In this paper we report the achievements of this project, discussing the observing methods and findings, and comparing the INT with other facilities used for similar projects. In Sect. 2 we present the planning tools and observations. The data reduction software and methods are included in Sect. 3, the results are presented in Sect. 4, and we conclude in Sect. 5.

2. Planning and observations

Here we present the tools we used for planning, the facilities, and the observing modes.

2.1. Recovery planning tool

In April 2010, the “One-opposition NEA Recovery Planning” tool5 was written in PHP by Marcel Popescu and Ovidiu Vaduvescu to assist in planning the observations of the one-opposition NEAs retrieved from the Faint and Bright Recovery Opportunities for NEOs MPC lists. The input is the observing night (date) and start hour (UT), the number of steps and time separator (typically 1 h), selection of the bright or faint MPC lists, the MPC observatory code, the maximum observable magnitude for the targets, the minimum altitude above horizon, the maximum star density in the field (to avoid the Milky Way), the maximum proper motion, and the maximum positional uncertainty (one sigma) as retrieved by the NEODyS server. The output consists of a few tables (one for each time-step), prioritizing targets based on a few observability factors to choose from, such as the apparent magnitude, altitude, proper motion, sky plane uncertainty, or taking them all into account at once. Other data listed in the output are the stellar density, the angular distance to the Moon, and the Moon altitude and illumination.

2.2. INT override observations

The 2.5 m Isaac Newton Telescope (INT) is owned by the Isaac Newton Group (ING). It is located at 2336 m altitude at the Roque de los Muchachos Observatory (ORM) on La Palma, Canary Islands, Spain. The mosaic Wide Field Camera (WFC) is located at the F/ 3.3 INT prime focus, consisting of four CCDs with 2048 × 409813.5 μm pixels each, resulting in a scale of 0.33 ′′/pixel and a total 34′ square field with a missing small square 12′ in its NW corner. During all runs, we used the Sloan r filter, which suppresses fringing and improves the target signal-to-noise ratio (S/N) in the twilight. The telescope is capable of tracking at differential rates, and we mostly used tracking at half the NEA proper motion in order to obtain a similar measurable trailing effect for both the target and reference stars. The INT median seeing is 1.2′′, and we typically required an ORM seeing monitor limit of 1.5′′ in order for the triggers to become active.

In Table 1 we include the observing proposals (all three TACs), the number of executed triggers (in bold), and the total granted number of triggers (e.g., 15/30 means that 15 triggers were executed of a maximum allowed 30). Additionally, available fractions during another nine ING discretionary nights (“D-nights”) were used to observe a few dozen targets, involving some ING student observers. In total, about 130 INT hours were used for this program. All the observers were invited to become coauthors of this paper.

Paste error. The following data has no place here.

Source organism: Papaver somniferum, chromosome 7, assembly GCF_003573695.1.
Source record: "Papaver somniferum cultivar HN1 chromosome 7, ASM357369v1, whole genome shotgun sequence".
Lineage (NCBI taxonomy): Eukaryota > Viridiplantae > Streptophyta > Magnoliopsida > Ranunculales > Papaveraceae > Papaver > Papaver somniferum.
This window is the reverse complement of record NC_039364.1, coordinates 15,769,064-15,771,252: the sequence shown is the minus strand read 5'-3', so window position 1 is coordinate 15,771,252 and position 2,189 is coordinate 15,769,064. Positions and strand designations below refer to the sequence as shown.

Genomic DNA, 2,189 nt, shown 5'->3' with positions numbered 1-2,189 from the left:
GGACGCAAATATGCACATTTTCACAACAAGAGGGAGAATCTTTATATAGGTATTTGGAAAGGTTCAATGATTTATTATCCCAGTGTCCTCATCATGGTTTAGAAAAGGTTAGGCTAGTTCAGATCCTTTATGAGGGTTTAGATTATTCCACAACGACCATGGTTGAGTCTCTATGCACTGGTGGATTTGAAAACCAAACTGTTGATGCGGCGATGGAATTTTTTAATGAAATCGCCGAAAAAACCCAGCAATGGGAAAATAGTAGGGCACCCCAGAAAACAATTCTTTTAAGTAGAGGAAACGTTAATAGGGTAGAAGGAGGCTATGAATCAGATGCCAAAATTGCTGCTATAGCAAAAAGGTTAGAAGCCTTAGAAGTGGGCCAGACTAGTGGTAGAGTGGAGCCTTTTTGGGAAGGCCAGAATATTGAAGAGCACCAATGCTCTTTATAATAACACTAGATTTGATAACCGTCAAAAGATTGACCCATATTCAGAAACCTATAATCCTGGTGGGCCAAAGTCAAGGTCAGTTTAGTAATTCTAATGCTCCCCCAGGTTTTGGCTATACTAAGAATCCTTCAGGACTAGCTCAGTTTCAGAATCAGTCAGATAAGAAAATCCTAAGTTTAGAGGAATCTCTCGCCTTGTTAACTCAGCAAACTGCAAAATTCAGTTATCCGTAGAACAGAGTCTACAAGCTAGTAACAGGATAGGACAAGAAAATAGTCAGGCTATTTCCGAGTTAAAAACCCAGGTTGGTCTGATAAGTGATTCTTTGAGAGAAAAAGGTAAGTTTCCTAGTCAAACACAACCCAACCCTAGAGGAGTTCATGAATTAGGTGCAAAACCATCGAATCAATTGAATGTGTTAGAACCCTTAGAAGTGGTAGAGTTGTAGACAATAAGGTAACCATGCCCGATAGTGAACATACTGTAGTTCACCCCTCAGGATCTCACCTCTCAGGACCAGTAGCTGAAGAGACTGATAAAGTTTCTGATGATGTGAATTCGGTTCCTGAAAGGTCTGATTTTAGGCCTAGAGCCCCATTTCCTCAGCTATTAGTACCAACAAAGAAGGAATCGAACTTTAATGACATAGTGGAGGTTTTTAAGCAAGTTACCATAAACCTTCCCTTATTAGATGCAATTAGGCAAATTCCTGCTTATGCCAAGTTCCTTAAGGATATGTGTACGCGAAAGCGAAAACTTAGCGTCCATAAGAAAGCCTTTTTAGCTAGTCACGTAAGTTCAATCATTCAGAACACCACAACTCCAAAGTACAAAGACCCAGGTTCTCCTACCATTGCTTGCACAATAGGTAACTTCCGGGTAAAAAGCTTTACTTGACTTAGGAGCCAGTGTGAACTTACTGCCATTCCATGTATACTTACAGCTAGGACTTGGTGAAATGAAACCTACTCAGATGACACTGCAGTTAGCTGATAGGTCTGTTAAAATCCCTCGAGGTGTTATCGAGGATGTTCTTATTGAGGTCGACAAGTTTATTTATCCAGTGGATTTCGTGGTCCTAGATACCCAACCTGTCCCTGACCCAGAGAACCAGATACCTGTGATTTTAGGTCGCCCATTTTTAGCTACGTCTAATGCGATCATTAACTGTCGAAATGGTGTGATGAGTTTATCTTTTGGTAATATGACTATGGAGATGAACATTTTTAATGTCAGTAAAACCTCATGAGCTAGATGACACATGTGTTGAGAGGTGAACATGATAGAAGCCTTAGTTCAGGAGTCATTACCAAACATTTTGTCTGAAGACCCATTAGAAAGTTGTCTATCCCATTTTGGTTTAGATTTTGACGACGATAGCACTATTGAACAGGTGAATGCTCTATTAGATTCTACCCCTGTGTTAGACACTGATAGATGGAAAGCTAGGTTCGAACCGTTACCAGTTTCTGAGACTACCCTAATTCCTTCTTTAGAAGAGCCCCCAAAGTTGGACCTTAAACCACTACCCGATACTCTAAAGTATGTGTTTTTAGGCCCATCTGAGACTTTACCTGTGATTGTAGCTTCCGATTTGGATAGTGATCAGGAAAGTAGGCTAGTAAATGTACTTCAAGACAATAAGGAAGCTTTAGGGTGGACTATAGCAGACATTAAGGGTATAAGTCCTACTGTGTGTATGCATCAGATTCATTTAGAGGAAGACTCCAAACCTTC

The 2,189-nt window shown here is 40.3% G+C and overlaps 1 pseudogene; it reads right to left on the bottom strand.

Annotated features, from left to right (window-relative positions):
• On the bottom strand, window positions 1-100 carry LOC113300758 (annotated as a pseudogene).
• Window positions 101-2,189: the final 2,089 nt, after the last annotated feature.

Table 1

Observing proposals and number of triggers activated (in bold) with the Isaac Newton Telescope (INT).

For each target field, typically 68 consecutive images (up to 15 for very faint targets) were acquired with exposures of typically 6090 s each (up to a maximum 180 s in a few cases), so that the trail effect would not surpass twice the seeing value. Considering the WFC readout time (49 s in the slow and 29 s in the fast mode used mostly in this project), one target sequence could take between 10 and 20 min, which means that we could accommodate between three and six targets during a one-hour typical override. For targets with larger uncertainties (), we observed two or three nearby fields that covered more than one degree along the line of variation.

2.3. Other telescopes

In addition to the INT override program, three other telescopes accessible to EURONEAR were used to recover a few targets and a few NEA candidate discoveries for a very limited time (about 10 h in total). The first was the 4.2 m F/11 William Herschel Telescope (WHT) at ORM equipped with the ACAM imaging camera (circular 8′ field) during two D-nights testing and twilight time, and another four nights when the current observer had his targets at very high airmass. The second was the ESA 1 m F/4.4 Observing Ground Station (OGS) equipped with a 45′ square field camera at Tenerife Teide Observatory, used during two nights for the recovery of two target NEAs and to secure three of our NEA incidental discoveries. Additionally, a third telescope was used to follow up a few NEA candidate discoveries, namely the Sierra Nevada Observatory 1.5 m (T150) F/12.5 with the CCDT150 camera 8′ square field.